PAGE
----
A fragile government, an embittered citizenry, an emboldened opposition and a media system that’s not fit for purpose – this is the backdrop to the Media Reform Coalition’s agenda for 2018.
It’s just over four months since the broadcaster Jon Snow – enraged by the news media’s failure to pre-empt events like the Grenfell Tower fire – laid out the problems facing the UK media in his MacTaggart Lecture.
“Never have we been more accessible to the public nor in some ways more disconnected from the lives of others. Over this past year, we — me included — mostly London-based media pundits, pollsters and so-called experts have got it wrong. The Brexit referendum: we got that wrong. Trump defying completely more so-called experts, pundits and journalists alike. Theresa May’s strange General Election – predicted to get a majority of 60 – 70: we got that wrong too. She was forced to do a deal with the DUP, in order to stay in power, while thousands of people at Glastonbury Festival chanted ‘Oh, Jeremy Corbyn!’”
Why have pundits become so disconnected and why have the news media so often ‘got it wrong’? What can be done to stimulate a communications system that is more accessible to and representative of its audiences rather than its proprietors and overseers?
From News Deserts to Tech Giants
First, we ought to recognise the scale of the problem: the fragility of local media, the growth of ‘news deserts’, the unaccountable power of tech giants, the meekness of public service broadcasting and the brutalising commercial logic that underpins media markets and regulation. Our largest media companies are increasingly disembedded from the communities they’re supposed to serve and disinterested in the routine work of holding the powerful to account and championing the under-represented and vulnerable. Instead, clickbait and sensation provide for easy profit while giant corporations scour the communications landscape looking for investment opportunities that will further narrow an already concentrated sector.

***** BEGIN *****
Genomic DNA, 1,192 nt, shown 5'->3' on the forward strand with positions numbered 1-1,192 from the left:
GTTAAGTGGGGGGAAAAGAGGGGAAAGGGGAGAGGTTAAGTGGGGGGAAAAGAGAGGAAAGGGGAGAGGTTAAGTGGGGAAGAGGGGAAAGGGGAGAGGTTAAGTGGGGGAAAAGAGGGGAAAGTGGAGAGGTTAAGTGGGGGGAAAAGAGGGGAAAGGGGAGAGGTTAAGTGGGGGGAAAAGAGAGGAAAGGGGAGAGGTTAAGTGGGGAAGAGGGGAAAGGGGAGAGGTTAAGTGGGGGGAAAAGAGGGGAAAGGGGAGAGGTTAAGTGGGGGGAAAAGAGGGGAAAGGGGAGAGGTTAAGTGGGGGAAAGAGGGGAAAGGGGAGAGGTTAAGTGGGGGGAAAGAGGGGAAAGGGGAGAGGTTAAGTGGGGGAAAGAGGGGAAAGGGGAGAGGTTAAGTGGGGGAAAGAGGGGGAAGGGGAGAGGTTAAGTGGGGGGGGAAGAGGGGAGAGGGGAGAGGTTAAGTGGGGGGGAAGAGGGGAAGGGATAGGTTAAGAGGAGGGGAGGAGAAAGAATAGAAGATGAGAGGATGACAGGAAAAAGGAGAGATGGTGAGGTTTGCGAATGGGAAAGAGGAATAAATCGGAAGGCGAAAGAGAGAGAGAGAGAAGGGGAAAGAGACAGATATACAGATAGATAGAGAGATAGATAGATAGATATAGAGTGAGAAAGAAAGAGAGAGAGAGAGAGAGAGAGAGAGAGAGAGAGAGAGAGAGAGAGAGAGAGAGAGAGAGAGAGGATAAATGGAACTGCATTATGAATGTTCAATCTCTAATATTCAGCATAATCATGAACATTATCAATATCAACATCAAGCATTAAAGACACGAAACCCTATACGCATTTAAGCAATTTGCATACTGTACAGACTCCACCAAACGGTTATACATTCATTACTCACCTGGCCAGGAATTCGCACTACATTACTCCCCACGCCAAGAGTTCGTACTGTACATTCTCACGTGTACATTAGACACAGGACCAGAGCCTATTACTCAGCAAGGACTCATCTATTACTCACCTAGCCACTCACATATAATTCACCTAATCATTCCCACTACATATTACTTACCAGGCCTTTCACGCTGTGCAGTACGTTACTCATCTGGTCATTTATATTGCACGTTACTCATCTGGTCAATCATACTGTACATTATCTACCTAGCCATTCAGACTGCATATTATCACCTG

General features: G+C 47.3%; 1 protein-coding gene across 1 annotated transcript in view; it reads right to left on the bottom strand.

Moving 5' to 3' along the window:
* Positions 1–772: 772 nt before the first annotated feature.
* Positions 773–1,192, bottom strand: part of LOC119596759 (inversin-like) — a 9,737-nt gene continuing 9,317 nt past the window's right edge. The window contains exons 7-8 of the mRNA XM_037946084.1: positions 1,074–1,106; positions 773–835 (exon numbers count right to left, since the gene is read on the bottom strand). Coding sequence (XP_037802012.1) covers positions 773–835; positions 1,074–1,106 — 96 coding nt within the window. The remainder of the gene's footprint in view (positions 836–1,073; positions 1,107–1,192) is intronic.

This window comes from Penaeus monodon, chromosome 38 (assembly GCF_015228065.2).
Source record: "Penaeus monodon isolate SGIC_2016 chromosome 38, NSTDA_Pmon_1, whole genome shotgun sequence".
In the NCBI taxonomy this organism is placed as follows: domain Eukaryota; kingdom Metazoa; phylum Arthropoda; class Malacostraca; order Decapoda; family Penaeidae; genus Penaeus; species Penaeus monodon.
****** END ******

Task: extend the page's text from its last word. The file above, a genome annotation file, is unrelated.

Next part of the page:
The MRC has been a key part of the coalition challenging Rupert Murdoch’s attempt to take full control of Sky and we are delighted to have put a spoke in his wheels by forcing the Competition and Markets Authority to launch a full investigation. While Disney’s bid for a sizeable chunk of Murdoch’s assets may have scuppered his dream for good, we will continue to campaign against any deal that hands more control of the media market to corporate giants and that diminishes prospects for a genuinely plural media in this country.
We have not forgotten about the need both for Leveson Part 2 – an inquiry into alleged criminal behaviour by some of our biggest newspapers – and for effective and independent press regulation through the full implementation of the original Leveson recommendations that transformed into the Royal Charter that achieved cross party consensus and public support. Theresa May seems to have lost the appetite to stand up to proprietors but the victims of phone hacking and press intrusion won’t forget so easily. Furthermore, the long-standing scapegoating of immigrants and refugees by titles like the Mail, Express and Sun justifies the anger that gave rise to campaigns such as Stop Funding Hate. We don’t want these outfits to fold – we want them to change.